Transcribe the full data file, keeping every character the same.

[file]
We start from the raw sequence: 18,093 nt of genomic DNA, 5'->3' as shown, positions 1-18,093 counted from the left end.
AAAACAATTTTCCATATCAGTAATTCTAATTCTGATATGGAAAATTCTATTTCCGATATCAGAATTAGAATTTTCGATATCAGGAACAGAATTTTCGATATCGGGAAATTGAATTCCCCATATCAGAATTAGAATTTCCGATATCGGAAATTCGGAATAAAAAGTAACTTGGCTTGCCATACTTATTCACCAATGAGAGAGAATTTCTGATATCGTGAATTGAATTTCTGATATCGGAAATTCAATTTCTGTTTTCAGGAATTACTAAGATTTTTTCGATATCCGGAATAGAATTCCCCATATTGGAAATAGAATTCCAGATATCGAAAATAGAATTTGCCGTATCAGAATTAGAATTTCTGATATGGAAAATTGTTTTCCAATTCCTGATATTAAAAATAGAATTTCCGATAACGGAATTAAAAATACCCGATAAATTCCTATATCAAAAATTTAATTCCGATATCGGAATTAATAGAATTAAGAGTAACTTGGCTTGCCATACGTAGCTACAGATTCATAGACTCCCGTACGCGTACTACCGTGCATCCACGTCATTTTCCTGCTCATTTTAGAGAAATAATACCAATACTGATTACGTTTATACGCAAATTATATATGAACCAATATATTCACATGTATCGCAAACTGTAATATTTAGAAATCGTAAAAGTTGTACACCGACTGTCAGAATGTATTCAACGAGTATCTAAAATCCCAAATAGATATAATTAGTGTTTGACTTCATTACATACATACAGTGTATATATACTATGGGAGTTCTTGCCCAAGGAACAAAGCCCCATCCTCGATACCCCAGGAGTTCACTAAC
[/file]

We start from the raw sequence: 18,093 nt of genomic DNA, 5'->3' as shown, positions 1-18,093 counted from the left end.
AAAACAATTTTCCATATCAGTAATTCTAATTCTGATATGGAAAATTCTATTTCCGATATCAGAATTAGAATTTTCGATATCAGGAACAGAATTTTCGATATCGGGAAATTGAATTCCCCATATCAGAATTAGAATTTCCGATATCGGAAATTCGGAATAAAAAGTAACTTGGCTTGCCATACTTATTCACCAATGAGAGAGAATTTCTGATATCGTGAATTGAATTTCTGATATCGGAAATTCAATTTCTGTTTTCAGGAATTACTAAGATTTTTTCGATATCCGGAATAGAATTCCCCATATTGGAAATAGAATTCCAGATATCGAAAATAGAATTTGCCGTATCAGAATTAGAATTTCTGATATGGAAAATTGTTTTCCAATTCCTGATATTAAAAATAGAATTTCCGATAACGGAATTAAAAATACCCGATAAATTCCTATATCAAAAATTTAATTCCGATATCGGAATTAATAGAATTAAGAGTAACTTGGCTTGCCATACGTAGCTACAGATTCATAGACTCCCGTACGCGTACTACCGTGCATCCACGTCATTTTCCTGCTCATTTTAGAGAAATAATACCAATACTGATTACGTTTATACGCAAATTATATATGAACCAATATATTCACATGTATCGCAAACTGTAATATTTAGAAATCGTAAAAGTTGTACACCGACTGTCAGAATGTATTCAACGAGTATCTAAAATCCCAAATAGATATAATTAGTGTTTGACTTCATTACATACATACAGTGTATATATACTATGGGAGTTCTTGCCCAAGGAACAAAGCCCCATCCTCGATACCCCAGGAGTTCACTAAC